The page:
DigiNotar representatives did not respond to an e-mail seeking an interview, but a spokesman told IDG News Service that the intruder had created fraudulent certificates for several dozen Web sites, and that the certificate for Google.com was issued July 10 and had gone live on Sunday.

Certificates for Mozilla, Yahoo, and the Tor Project anonymity network were among the nearly 250 ones fraudulently issued, according to a Computerworld report that cited a consultant at a Dutch security firm who got the information from an unnamed source. Mozilla confirmed that a certificate for its add-on site had been obtained by the DigiNotar attackers in July and that DigiNotar revoked them within days. A Yahoo spokeswoman said the company does not comment on specific instances and declined to elaborate. And a Tor Project blog post says a dozen Tor certificates were requested and DigiNotar said they were revoked.

It remains unclear who is behind the attack.

"What can you do with such a certificate? Well, you can impersonate Google--assuming you can first reroute Internet traffic for google.com to you," Mikko Hypponen, chief research officer at security firm F-Secure, wrote in a blog post today. "This is something that can be done by a government or by a rogue ISP. Such a reroute would only affect users within that country or under that ISP."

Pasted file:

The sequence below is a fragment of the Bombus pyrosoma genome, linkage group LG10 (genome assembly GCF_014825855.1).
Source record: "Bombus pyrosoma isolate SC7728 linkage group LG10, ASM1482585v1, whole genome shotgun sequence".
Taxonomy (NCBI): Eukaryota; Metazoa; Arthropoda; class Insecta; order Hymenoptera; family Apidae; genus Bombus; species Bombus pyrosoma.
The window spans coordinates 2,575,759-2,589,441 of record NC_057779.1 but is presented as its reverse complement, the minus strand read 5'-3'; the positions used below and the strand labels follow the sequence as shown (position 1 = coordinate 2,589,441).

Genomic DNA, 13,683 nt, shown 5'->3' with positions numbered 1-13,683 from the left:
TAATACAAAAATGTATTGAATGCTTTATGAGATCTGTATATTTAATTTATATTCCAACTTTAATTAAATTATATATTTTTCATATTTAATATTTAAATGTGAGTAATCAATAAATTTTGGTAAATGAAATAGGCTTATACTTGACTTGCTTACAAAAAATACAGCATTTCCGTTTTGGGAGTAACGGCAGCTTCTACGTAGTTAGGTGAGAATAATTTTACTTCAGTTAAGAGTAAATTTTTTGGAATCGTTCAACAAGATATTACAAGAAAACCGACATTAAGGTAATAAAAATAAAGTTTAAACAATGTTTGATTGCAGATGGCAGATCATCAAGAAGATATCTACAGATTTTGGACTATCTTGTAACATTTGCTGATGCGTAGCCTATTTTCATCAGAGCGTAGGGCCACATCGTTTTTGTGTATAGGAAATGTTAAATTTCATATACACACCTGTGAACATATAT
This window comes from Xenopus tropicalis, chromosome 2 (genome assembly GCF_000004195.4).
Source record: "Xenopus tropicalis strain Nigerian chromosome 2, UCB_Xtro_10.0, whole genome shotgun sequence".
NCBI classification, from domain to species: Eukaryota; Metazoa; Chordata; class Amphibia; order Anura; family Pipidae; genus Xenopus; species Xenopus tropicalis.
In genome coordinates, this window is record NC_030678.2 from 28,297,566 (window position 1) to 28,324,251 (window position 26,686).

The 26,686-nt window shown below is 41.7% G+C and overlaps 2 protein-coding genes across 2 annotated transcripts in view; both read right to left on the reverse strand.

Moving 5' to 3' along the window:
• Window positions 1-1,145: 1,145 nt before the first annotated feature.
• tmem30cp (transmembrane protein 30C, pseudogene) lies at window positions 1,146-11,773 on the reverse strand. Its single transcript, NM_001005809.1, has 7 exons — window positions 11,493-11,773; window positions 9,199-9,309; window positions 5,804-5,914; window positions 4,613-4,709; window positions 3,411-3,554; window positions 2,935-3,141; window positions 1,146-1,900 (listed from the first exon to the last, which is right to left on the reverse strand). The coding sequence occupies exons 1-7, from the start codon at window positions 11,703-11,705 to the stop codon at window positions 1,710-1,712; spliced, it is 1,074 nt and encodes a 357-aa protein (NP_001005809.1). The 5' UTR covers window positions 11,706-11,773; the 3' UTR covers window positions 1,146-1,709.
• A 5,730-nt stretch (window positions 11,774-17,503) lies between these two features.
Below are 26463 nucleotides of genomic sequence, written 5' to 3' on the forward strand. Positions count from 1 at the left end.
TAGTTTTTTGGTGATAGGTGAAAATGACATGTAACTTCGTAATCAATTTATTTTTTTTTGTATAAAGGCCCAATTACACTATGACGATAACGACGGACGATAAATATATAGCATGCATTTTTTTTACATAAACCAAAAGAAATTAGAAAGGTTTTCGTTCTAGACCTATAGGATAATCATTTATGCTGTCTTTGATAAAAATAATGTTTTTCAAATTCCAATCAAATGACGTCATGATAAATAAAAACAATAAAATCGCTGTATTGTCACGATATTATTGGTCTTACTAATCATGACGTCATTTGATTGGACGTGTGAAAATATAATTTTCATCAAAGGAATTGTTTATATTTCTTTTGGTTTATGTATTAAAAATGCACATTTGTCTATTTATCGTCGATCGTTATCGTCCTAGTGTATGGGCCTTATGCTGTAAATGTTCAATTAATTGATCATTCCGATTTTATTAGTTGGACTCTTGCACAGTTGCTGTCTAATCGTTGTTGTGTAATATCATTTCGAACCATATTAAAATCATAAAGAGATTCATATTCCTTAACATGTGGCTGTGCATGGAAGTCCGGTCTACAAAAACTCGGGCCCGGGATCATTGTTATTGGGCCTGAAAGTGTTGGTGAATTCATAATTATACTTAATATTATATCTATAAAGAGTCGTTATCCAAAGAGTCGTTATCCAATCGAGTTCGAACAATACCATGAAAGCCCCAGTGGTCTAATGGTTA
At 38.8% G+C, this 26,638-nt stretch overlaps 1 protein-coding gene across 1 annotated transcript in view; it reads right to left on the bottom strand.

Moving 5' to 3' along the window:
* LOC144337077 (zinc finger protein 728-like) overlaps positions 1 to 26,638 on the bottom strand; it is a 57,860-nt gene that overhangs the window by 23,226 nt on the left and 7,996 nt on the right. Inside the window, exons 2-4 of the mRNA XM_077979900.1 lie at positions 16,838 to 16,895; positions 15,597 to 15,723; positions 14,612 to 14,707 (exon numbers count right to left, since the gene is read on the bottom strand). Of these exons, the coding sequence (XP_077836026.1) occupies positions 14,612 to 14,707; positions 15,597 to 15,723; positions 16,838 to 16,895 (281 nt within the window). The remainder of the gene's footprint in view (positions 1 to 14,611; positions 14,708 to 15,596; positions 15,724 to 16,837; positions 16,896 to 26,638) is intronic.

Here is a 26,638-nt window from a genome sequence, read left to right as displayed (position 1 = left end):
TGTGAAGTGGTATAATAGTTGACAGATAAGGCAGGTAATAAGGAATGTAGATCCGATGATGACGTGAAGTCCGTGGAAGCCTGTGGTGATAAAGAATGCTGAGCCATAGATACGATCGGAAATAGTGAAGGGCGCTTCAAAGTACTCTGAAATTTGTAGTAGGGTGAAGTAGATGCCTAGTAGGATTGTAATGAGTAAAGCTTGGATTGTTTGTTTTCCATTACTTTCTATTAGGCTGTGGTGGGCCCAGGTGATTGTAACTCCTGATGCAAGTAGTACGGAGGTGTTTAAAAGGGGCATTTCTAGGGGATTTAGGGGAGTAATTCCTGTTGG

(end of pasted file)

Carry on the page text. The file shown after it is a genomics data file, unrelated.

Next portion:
"To help deter unwanted surveillance, we recommend that users, especially those in Iran, keep their Web browsers and operating systems up-to-date and pay attention to Web browser security warnings," the Google blog said.

Hypponen was critical of DigiNotar over the matter, saying his firm had uncovered three defaced Web pages on DigiNotar sites, including two in which Iranian hackers took credit or were referenced. The sites were defaced years ago and were still up today, he said.

"Didn't DigiNotar think it's a tad weird that Google would suddenly renew their SSL certificate, and decide to do it with a midsized Dutch CA [certificate authority], of all places?" he wrote in the blog post. "And when DigiNotar was auditing their systems after the breach, how on earth did they miss the Iranian defacement discussed above?"

Browsers to the rescue
Google Chrome users were protected from the attack because the browser detected that the certificate was fraudulent. Google said it planned to disable the DigiNotar certificate authority in Chrome while investigations continue. Mozilla also said it was releasing new versions of Firefox to revoke trust in the DigiNotar root, so Chrome and Firefox users will see warnings, if they visit Web sites that use DigiNotar certificates.